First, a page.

The British economy could be boosted by more than £5 billion a year if those forced to give up jobs to care for sick or disabled loved-ones could be helped back into work, a study claims.

Almost six million people in England and Wales provide some kind of regular unpaid care for spouses, parents, children or close friends, analysis of returns from the last national census suggests.

That includes more than one in five of those in their 50s or early 60s. More than a third of carers dedicate more than 20 hours per week to it.

A joint study by the charity Age UK and Carers UK, which supports carers, also concludes that even providing a faction of that amount of care can severely curtail people’s long-term career prospects and earning potential.

So, what’s the suggestion then? Correct, that people should be paid to do this work so that these people should go do other stuff in stead of unpaid care.

Yes, that increases the size of the economy but that’s only because of the way we measure GDP. It doesn’t actually boost anything of any value, does it?

And might even reduce ……do we think that the council scrote coming around offers the same level and standard of care as your own partner doing so?

18 thoughts on “Sigh”

  1. As someone with a severely disabled wife, the fact that carers come to do things like washing, dressing, routine nappy changes and getting lunch ready means that I can still work as a software engineer. While that is good for the economy as a whole, it’s also beneficial for the household accounts — and I get to do stuff that I enjoy rather than all chore all the time.

  2. Once again, what Tim Newman said.

    The real scandal is those families dumping granny in the tender care of the State, not the ones that DO perform the actual function of a family unit!”

  3. “do we think that the council scrote coming around offers the same level and standard of care as your own partner doing so?”

    Comparative advantage, Tim!

  4. Are there regulations at play making care more expensive? For instance, as a computer programmer I should be able to afford a low skilled carer to care for my hypothetical sick relative. But if something is pushing up costs I might find it cheaper to do it myself. That sort of problem would be worth addressing.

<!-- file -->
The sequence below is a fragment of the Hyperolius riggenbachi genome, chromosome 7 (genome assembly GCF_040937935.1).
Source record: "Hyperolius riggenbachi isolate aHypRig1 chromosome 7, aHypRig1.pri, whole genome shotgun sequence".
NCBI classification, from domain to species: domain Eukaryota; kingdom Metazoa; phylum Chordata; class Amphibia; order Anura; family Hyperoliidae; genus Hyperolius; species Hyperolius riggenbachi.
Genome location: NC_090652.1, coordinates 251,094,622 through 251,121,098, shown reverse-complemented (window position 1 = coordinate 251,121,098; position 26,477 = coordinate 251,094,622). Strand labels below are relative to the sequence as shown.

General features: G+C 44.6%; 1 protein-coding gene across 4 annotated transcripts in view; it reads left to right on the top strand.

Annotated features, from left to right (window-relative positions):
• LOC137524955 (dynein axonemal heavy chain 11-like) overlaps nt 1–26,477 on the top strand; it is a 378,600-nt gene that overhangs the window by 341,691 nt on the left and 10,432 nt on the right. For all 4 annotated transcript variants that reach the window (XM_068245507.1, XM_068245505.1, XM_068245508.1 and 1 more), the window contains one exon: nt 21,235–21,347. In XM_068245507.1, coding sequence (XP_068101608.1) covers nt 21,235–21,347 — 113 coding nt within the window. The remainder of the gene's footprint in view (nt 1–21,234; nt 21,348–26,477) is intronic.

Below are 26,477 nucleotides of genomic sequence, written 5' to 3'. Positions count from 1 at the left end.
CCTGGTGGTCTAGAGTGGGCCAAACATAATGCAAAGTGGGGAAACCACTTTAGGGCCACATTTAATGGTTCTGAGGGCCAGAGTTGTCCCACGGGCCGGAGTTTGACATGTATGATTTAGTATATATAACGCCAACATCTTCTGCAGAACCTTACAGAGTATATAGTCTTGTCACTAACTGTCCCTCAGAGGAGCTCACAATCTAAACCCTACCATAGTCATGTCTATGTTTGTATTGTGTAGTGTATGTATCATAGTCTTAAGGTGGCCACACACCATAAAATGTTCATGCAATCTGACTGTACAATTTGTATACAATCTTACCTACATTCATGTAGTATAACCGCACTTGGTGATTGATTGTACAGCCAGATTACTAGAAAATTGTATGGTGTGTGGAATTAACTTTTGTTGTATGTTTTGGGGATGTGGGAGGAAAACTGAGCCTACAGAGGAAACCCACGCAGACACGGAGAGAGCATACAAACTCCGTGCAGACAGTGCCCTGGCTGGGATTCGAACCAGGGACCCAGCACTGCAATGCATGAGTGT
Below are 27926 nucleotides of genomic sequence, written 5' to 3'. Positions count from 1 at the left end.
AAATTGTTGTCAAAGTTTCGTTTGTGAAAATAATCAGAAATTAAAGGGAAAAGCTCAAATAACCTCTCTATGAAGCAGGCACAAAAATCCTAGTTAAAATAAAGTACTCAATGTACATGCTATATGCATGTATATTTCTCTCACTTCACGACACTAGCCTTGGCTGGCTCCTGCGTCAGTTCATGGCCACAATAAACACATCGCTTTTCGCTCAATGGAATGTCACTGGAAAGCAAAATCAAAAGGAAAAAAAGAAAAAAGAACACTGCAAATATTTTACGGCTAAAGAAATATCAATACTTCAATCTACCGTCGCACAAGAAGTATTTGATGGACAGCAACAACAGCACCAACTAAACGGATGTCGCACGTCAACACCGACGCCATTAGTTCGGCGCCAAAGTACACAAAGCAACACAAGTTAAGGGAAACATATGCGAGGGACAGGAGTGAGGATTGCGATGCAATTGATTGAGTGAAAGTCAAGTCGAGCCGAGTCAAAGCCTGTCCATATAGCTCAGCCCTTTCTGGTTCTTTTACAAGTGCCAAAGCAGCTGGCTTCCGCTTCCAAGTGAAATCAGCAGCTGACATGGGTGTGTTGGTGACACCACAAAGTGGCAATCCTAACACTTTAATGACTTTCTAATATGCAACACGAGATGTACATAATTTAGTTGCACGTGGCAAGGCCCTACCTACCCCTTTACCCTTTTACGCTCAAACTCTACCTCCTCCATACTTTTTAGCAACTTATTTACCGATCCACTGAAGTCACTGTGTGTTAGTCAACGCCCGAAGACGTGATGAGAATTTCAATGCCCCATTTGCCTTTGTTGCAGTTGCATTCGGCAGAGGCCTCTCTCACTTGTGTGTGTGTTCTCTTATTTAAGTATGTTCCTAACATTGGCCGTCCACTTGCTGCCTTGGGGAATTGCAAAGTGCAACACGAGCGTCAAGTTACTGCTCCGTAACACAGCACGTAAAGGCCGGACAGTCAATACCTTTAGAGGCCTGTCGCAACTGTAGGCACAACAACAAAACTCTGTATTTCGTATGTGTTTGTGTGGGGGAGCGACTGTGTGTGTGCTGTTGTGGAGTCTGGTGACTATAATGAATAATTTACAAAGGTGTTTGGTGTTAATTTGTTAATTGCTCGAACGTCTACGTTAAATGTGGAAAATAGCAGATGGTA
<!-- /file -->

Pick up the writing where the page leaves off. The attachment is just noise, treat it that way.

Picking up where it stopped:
5. The Other Bloke in Italy

    Did they abolish Attendance Allowance? In my time I saw several cases of people being able to afford to work part-time while caring for a relative.

  6. @ Rob Fisher
    Lots of them – starting with Income Tax and National Insurance, followed by Employer’s Liability Insurance. So you need to earn an extra £1.56 to pay the carer £1. If the carer is employed by an agency then you have to pay for administration and the agency’s profit and you now have to pay for travelling time as well, which pushes the cost towards £2. But it wasn’t the cost that put me off hiring someone to do housework when I was earning a lot (and being paid some of it): it was the bureaucratic hassle.

  7. Deliberate socialist policy that citizen cannot afford to employ citizen. The state, which only pays the net, can afford as many as it likes.

  8. It doesn’t actually boost anything of any value, does it?

    As per The Sage’s example above, it can add value. If a small subsidy helps high-earners get back into work, then it can more than pay for itself. Obviously the subsidy can’t exceed the tax paid by the earner. One obvious solution is to allow Mr Sage to pay for his carer out of gross income rather than net.

    Same applies to paying for childcare. Merryn Somerset Webb crunched some numbers here.

    The danger is that the subsidy (or tax break) is given to those who don’t need it, i.e. those who would have paid full-whack. For example if my wife is currently at home looking after the kids, I can decide to start paying her out of my gross income. Because she was already doing the work for free, that’s a significant loss to the exchequer. Not sure how to square that circle.

  9. When Hillary Clinton was in the White House (as Bill’s wife),
    she tried to reorganize the system of taxation so that anyone performing tasks for themselves (in addition to their regular, income-taxed employment) would be taxed on the “equivalent
    value” of that particular work. In other words, the family would have to pay income tax (and social security) on an income
    equivalent to that which would have to be paid to replace the housewife’s services, etc.

    She’s actually a crazy person.

  10. Bloke in Costa Rica

    I hope if she’s elected she tries to re-introduce this idea, as it will serve to hasten the arrival of the long-overdue day when a mob storms the White House and nails her to a tree.

  11. @ BiCR
    She will doubtless claim that Bill’s housework (unlike mine) has nil value so she does not need to pay tax on that.
    I assume that unlike St Peter she will demand that she is nailed head-up.

  12. @Andrew M
    As it happens my wife covers her contribution to her care costs out of her Civil Service pension, having taken ill health retirement some years ago — which just means that between pension and offsets, a fair chunk of the tax I pay gets laundered through the bureaucracy to pay for the care, with some pin money for her Indoors as well.

  13. @ The Sage
    But if she was as healthy as my grandmother was at the same age she would still get a Civil Service pension without deduction for care costs.
    Umm! Why isn’t she/you paying for *all* of her care costs?

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